Post

Re: [Adam] Thursday, February 15, 2018

#113
AdamByrd wrote:
Thu Feb 22, 2018 5:15 pm
outlander wrote:
Thu Feb 22, 2018 3:11 pm
it's not the tools that make your performance good, but the ability to make wonders with the limited set of tools you were given, and your capacity to find elegant solutions to stupid limitations imposed upon you.
I'm not sure I follow the line of reasoning here. Sure, a good programmer will do good things with bad tools. But he/she will do great things with good tools.

outlander wrote:
Thu Feb 22, 2018 3:11 pm
In the rest of the world, managers decide which set of tools you have, and which set of limitations you need to overcome - and those people are not even coders most of the time, but bean counters and ticket-punchers.
This would likely fall under the category of fundamental things that need to change.

outlander wrote:
Thu Feb 22, 2018 3:11 pm
If you disagree, try writing specialised software (military, security, industrial) and you'll find out that you'll be hampered not by the programming tools, but by your lack of knowledge of the processes involved.
Eh, I've worked on training simulations for oil refineries, military training, and HPC physics stuff. Sure, it's not like I've been knee deep in that stuff for 2 decades, and yes getting up to speed on some of their processes takes time, but looking back I can't honestly say that was the largest time sink. And it certainly didn't dominate enough to say tooling improvements aren't a worthwhile investment.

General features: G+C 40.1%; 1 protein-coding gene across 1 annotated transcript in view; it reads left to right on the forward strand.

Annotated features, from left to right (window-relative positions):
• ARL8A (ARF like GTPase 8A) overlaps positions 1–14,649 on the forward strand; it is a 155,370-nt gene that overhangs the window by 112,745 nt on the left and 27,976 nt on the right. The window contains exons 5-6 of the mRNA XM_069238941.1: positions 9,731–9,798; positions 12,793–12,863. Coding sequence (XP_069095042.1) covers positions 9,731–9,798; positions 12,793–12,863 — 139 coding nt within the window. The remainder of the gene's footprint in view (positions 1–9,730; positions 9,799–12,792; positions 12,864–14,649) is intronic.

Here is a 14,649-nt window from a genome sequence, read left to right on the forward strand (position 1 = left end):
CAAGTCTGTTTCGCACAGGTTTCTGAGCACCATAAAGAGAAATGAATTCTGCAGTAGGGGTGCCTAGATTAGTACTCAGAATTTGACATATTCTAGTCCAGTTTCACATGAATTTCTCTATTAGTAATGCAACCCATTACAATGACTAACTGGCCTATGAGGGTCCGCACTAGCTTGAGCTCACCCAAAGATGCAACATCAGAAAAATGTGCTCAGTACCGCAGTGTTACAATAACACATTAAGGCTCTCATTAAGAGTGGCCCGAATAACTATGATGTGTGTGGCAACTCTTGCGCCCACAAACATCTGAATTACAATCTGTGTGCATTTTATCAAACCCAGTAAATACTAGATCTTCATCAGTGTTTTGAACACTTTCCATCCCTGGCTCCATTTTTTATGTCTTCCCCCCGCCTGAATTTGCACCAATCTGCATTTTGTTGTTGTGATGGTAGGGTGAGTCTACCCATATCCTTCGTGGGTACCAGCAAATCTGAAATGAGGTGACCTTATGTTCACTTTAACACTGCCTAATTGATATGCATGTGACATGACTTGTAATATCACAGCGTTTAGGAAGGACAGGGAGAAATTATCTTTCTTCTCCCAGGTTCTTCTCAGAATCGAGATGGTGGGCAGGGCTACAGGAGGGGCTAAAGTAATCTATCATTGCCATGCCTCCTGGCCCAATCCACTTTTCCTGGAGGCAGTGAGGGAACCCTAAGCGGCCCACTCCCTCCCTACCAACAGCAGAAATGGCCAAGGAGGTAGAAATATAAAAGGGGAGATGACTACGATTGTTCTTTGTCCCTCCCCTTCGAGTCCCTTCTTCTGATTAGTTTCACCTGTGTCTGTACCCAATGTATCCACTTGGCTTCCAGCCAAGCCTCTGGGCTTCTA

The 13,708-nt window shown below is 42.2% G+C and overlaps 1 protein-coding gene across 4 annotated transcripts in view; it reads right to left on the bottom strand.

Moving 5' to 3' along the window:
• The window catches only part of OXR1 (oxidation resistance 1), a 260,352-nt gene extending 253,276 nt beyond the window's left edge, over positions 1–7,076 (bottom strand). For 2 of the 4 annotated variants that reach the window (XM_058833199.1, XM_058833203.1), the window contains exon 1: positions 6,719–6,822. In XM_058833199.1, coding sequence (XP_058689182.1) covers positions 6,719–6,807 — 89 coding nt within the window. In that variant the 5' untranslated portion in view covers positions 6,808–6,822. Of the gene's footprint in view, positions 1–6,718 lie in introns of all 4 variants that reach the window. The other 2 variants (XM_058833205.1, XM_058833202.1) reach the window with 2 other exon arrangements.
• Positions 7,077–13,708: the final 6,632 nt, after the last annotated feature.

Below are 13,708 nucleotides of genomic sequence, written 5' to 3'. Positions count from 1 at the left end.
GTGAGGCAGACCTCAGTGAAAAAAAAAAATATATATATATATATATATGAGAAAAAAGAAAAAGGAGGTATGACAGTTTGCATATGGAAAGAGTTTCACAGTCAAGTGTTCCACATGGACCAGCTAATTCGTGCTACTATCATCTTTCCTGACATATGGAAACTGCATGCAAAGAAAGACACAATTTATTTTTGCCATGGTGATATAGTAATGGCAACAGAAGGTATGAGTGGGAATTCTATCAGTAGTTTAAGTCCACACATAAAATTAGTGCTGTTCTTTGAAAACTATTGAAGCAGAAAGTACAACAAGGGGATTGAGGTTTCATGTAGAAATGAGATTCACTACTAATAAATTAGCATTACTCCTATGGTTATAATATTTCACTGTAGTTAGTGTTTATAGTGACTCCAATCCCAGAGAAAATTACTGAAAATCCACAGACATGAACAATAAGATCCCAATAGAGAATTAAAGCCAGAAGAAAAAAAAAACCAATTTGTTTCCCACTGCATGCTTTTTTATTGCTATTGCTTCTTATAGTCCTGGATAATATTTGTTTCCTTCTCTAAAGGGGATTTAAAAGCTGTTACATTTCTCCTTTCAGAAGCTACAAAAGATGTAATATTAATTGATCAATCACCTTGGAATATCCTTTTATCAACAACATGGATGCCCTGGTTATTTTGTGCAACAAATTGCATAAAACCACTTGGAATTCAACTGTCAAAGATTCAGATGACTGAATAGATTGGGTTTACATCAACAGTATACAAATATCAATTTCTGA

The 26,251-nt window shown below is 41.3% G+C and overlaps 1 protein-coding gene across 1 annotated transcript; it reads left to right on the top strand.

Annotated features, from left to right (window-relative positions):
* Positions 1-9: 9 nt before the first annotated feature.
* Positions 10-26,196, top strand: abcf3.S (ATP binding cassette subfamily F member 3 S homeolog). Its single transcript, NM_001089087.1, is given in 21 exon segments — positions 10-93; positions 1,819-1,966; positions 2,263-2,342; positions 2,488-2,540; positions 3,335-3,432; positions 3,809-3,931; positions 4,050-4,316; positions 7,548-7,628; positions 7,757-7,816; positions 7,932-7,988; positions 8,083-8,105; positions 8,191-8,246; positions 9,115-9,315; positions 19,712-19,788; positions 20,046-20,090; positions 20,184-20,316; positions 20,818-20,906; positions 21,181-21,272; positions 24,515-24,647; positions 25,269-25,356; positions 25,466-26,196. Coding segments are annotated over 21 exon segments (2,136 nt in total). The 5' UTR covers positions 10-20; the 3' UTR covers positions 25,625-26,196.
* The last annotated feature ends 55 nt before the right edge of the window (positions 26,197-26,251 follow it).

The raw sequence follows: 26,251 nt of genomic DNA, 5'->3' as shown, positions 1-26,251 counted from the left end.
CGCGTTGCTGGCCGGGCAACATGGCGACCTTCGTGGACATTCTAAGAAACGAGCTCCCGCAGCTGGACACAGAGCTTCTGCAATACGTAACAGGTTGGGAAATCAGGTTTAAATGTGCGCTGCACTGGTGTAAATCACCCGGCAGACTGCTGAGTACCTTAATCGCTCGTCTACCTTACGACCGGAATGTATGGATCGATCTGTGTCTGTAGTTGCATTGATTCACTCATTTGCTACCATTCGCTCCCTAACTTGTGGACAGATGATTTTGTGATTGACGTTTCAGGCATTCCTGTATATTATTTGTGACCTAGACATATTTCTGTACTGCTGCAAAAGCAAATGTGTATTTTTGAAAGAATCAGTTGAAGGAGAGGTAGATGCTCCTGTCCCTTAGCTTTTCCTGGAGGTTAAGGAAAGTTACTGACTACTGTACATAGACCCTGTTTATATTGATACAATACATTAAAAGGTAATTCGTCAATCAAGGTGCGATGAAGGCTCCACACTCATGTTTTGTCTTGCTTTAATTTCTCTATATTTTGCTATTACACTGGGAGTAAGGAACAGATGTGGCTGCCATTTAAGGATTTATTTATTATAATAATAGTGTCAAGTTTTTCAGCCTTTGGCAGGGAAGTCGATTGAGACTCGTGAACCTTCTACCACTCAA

Cornflakes_91 wrote:
Thu Feb 22, 2018 3:13 pm
yes, in a team of 20+ with unmanaged pointers and one changes a detail about how he handles his pointer access and suddenly random errors pop up all over the software and nobody knows why.
There are at least 2 major issues in that scenario. 1) Using unmanaged pointers in a system where the implementation is likely to affect the users. 2) Changing that implementation without changing the usage sites and just walking away.

This line of reasoning is looking at the problem from the perspective that "people can do bad things if you give them the ability to. Therefore don't give them the ability to do bad things."